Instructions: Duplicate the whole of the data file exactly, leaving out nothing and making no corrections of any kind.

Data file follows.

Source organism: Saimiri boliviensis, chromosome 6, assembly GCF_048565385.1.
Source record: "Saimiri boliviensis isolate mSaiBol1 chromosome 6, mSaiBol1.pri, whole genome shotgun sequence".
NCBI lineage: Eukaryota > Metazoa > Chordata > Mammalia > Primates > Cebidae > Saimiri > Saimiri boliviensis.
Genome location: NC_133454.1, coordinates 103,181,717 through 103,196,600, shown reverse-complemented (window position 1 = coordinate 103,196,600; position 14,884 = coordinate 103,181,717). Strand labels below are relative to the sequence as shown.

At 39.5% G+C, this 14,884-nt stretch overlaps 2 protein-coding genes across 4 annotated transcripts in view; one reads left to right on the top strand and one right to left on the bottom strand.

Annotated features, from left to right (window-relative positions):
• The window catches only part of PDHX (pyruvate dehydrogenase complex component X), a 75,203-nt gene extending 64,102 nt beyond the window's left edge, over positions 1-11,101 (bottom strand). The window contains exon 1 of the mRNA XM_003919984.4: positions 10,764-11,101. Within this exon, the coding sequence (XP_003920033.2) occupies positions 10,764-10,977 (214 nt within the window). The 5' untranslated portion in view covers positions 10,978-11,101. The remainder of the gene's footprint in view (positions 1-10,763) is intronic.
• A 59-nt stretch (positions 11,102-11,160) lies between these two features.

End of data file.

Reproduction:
Source organism: Saimiri boliviensis, chromosome 6, assembly GCF_048565385.1.
Source record: "Saimiri boliviensis isolate mSaiBol1 chromosome 6, mSaiBol1.pri, whole genome shotgun sequence".
NCBI lineage: Eukaryota > Metazoa > Chordata > Mammalia > Primates > Cebidae > Saimiri > Saimiri boliviensis.
Genome location: NC_133454.1, coordinates 103,181,717 through 103,196,600, shown reverse-complemented (window position 1 = coordinate 103,196,600; position 14,884 = coordinate 103,181,717). Strand labels below are relative to the sequence as shown.

At 39.5% G+C, this 14,884-nt stretch overlaps 2 protein-coding genes across 4 annotated transcripts in view; one reads left to right on the top strand and one right to left on the bottom strand.

Annotated features, from left to right (window-relative positions):
• The window catches only part of PDHX (pyruvate dehydrogenase complex component X), a 75,203-nt gene extending 64,102 nt beyond the window's left edge, over positions 1-11,101 (bottom strand). The window contains exon 1 of the mRNA XM_003919984.4: positions 10,764-11,101. Within this exon, the coding sequence (XP_003920033.2) occupies positions 10,764-10,977 (214 nt within the window). The 5' untranslated portion in view covers positions 10,978-11,101. The remainder of the gene's footprint in view (positions 1-10,763) is intronic.
• A 59-nt stretch (positions 11,102-11,160) lies between these two features.